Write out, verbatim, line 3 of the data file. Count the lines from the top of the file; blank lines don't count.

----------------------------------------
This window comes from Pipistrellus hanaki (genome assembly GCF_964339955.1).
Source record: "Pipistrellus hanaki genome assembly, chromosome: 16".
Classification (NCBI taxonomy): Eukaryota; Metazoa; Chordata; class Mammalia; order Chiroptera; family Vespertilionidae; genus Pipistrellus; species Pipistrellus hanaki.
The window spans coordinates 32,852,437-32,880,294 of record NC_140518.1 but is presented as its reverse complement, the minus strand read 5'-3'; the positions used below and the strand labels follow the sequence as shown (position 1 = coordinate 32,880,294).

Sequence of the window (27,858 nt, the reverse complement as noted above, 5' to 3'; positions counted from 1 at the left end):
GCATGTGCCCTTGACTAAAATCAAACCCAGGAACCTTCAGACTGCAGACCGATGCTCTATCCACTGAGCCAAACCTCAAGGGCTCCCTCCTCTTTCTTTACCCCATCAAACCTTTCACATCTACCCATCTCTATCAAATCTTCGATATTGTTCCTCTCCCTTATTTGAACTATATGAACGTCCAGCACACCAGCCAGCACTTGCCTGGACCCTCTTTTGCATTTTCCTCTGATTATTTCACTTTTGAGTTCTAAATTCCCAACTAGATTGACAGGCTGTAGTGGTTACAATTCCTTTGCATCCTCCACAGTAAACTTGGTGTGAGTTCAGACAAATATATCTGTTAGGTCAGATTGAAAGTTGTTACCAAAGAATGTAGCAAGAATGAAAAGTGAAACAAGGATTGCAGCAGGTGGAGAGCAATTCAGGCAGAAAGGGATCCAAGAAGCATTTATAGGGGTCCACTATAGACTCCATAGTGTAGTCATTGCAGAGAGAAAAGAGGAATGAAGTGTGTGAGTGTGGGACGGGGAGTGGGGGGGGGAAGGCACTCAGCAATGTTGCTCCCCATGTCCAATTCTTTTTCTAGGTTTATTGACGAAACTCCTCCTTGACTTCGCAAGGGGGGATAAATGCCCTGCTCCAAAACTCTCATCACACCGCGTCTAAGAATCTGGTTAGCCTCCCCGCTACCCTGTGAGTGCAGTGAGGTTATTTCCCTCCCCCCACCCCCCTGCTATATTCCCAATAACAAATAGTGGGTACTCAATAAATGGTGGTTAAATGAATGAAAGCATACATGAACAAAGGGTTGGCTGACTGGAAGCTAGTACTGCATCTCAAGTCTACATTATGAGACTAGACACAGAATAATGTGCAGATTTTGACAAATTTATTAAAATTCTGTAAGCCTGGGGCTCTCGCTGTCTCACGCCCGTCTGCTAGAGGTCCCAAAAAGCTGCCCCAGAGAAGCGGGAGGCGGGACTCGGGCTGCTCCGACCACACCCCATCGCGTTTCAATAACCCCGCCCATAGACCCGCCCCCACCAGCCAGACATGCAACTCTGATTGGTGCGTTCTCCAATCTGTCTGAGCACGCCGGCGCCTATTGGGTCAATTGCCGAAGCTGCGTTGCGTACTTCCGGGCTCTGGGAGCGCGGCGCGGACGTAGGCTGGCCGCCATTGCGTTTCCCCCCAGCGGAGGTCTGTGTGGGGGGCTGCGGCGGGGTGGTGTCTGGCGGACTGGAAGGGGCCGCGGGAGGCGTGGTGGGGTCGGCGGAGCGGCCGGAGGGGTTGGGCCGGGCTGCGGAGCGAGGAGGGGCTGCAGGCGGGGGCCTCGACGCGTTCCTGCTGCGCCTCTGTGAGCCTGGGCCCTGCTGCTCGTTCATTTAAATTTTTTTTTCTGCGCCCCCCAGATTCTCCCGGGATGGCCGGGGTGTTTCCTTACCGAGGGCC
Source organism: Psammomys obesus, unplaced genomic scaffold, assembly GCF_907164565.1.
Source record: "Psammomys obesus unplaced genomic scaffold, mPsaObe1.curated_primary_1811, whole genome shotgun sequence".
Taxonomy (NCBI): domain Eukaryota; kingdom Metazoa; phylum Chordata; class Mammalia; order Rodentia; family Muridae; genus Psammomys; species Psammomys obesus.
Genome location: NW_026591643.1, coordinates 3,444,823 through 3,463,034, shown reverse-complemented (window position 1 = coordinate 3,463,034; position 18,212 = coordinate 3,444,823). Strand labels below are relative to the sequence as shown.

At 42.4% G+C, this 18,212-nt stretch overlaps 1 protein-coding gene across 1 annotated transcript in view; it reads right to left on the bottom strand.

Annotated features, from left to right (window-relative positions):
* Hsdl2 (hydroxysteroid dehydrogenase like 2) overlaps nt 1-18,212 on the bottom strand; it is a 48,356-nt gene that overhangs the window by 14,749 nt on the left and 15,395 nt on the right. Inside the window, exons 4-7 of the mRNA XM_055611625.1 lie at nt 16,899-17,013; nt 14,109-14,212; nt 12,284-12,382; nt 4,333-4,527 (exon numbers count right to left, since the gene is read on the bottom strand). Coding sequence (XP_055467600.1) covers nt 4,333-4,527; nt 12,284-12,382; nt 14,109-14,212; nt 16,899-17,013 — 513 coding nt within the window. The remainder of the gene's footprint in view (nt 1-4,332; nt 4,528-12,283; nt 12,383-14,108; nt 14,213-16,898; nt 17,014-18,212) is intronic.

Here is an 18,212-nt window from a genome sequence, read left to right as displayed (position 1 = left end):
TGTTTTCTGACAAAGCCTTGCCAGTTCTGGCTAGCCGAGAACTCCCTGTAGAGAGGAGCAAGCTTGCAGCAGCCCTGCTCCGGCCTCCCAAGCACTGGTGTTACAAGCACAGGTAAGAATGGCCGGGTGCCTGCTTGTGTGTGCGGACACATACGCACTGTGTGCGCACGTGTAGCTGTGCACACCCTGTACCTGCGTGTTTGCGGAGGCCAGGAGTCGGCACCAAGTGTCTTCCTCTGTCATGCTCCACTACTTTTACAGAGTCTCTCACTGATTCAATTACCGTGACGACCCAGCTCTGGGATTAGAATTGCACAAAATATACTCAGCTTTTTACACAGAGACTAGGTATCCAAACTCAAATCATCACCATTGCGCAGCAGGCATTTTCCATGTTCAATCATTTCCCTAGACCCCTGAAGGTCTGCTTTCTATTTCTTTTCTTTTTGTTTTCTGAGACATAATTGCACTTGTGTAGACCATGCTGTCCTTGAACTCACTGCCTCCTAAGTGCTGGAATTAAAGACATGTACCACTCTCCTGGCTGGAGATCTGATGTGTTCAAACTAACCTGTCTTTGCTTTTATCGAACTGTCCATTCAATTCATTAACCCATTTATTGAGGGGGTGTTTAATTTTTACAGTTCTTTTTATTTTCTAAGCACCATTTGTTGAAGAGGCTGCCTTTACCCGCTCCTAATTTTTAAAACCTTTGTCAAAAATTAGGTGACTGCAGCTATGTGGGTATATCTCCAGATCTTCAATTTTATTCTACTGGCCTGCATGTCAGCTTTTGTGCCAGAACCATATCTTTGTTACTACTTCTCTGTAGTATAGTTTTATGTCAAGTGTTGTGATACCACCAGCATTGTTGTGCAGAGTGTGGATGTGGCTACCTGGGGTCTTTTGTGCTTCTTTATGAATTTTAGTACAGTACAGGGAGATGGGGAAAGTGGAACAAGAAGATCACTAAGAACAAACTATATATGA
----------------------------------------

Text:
Classification (NCBI taxonomy): Eukaryota; Metazoa; Chordata; class Mammalia; order Chiroptera; family Vespertilionidae; genus Pipistrellus; species Pipistrellus hanaki.